CHOICES THAT SHAPE OUR REALITY - ARTIFICIAL COLOURANTS

Our environment and food chain has never been more corrupted, containing thousands of pollutants that are toxic to the brain, impacting learning, memory, mood and cognition.



Whilst organophosphate pesticides, polybrominated diphenyl ethers (PBDEs), combustion-related air pollutants, lead, mercury, polychlorinated biphenyls and phthalates are receiving tremendous attention from newly emerging environmental health groups like TENDR,[1] there should be equal concern for our ongoing exposure to artificial food chemicals, within the context of overall health and neurological functionality.

Artificial food colorants (dyes) have been a controversial additive for many decades. They are found in thousands of food products ranging from ‘health foods’ like vitamins, supplements, fish (farmed), meat and cheeses, as well as the more obvious brightly colored foods such as cakes, sweets, beverages, sports drinks and even chewing gum.

From a psychological perspective, artificial colorants tap deep into our subconscious attraction to a group of compounds known as phytochemicals. Phytochemicals are non-nutritive plant chemicals that have unparalleled protective, disease prevention and health promotion properties. These natural compounds are what give many plants their distinctive color, smell and taste. The more colorful the fruit or vegetable, the greater the concentration and diversity of phytonutrients, which is possibly why children are intrinsically attracted to brightly colored foods.

In addition, according to a 2008 study by a team of researchers at Stanford University, colorful plant-based foods (veg and fruits) contain more than 100 000 disease-preventing nutrients, which include phytochemicals, bioflavonoids as well as carotenoids. Interestingly, up to 40% of prescription drugs are actually derived from plants.

Whilst artificial colorants capture this intrinsic search for health promotion and vitality, they offer none of the benefits. Rather, 40 years of double-blind studies has reliably shown that they are associated with an array of sinister side effects that range from neurological toxicity to genetic damage and even increase the risk of developing certain cancers.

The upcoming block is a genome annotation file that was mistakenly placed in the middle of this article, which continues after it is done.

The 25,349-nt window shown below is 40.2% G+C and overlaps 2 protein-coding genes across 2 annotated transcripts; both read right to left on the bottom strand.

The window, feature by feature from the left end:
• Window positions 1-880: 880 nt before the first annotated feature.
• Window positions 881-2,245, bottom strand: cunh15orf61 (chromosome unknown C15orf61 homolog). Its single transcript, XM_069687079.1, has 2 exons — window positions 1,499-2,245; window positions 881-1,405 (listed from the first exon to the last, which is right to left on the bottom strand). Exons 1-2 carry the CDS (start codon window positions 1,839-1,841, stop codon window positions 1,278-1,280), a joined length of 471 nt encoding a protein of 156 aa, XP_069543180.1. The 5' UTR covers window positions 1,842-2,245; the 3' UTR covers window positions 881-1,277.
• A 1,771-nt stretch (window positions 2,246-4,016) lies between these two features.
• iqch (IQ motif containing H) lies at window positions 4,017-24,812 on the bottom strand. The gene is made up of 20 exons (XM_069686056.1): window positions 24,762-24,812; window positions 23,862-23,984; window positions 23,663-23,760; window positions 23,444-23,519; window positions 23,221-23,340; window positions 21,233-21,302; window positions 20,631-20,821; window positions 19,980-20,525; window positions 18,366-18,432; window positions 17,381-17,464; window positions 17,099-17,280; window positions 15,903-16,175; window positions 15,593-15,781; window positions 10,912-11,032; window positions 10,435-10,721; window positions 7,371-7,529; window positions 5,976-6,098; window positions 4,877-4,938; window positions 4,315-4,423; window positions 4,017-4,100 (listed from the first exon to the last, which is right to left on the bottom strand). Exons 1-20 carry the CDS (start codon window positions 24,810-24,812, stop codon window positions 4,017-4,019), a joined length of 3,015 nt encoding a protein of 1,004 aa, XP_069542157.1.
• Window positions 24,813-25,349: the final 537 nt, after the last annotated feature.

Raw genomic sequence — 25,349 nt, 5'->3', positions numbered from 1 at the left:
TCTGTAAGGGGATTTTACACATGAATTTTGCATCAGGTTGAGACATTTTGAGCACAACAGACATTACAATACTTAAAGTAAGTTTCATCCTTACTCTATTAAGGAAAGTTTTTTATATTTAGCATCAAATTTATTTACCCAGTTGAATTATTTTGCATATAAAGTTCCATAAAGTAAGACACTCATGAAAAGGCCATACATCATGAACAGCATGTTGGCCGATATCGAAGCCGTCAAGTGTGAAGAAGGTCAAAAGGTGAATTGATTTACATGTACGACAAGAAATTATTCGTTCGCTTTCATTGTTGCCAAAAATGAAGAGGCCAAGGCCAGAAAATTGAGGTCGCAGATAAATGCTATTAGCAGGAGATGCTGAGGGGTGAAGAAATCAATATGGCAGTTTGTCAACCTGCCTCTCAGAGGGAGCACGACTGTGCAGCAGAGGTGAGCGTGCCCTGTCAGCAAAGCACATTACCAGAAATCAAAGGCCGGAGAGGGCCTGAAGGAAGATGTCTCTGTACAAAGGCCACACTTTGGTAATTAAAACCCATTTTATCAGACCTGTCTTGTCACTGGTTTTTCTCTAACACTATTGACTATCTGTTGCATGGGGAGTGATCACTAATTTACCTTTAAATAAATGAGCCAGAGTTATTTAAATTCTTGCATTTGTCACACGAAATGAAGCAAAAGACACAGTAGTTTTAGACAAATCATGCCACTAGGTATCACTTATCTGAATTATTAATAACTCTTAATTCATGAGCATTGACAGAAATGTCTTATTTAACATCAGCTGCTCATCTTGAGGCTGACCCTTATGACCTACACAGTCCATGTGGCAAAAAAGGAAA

Food dyes are complex chemicals that were originally derived from coal tar, but more recently from petroleum. They are used to enhance products that naturally would not have color or those products that lose color during processing and storage. Food manufacturers generally prefer artificial colorants to natural alternatives because they cheaper, more stable and considerably brighter.

According to Dr. Michael Jacobson from the Center for Science in the Public Interest (CSPI), food dye consumption per person has increased five-fold in the US since 1955, with three dyes - Red 40 (E129/Allura Red), Yellow 5 (E102/Tartrazine), and Yellow 6 (E110/Sunset Yellow) accounting for 90% of the colorants used in foods. This is a clear reflection of our growing appetite for processed and aesthetically alluring foods.

In addition, food colorants contain significant concentrations of several known carcinogens. In a 58-page report on the summary of the literature by the CSPI, dyes were shown to contain a cocktail of harmful chemicals including benzidene, which has been strongly linked to bladder and pancreatic cancers. This compound is so toxic, the dyes containing it are now on the Environmental Protection Agencies list of ‘Chemicals of Concern’.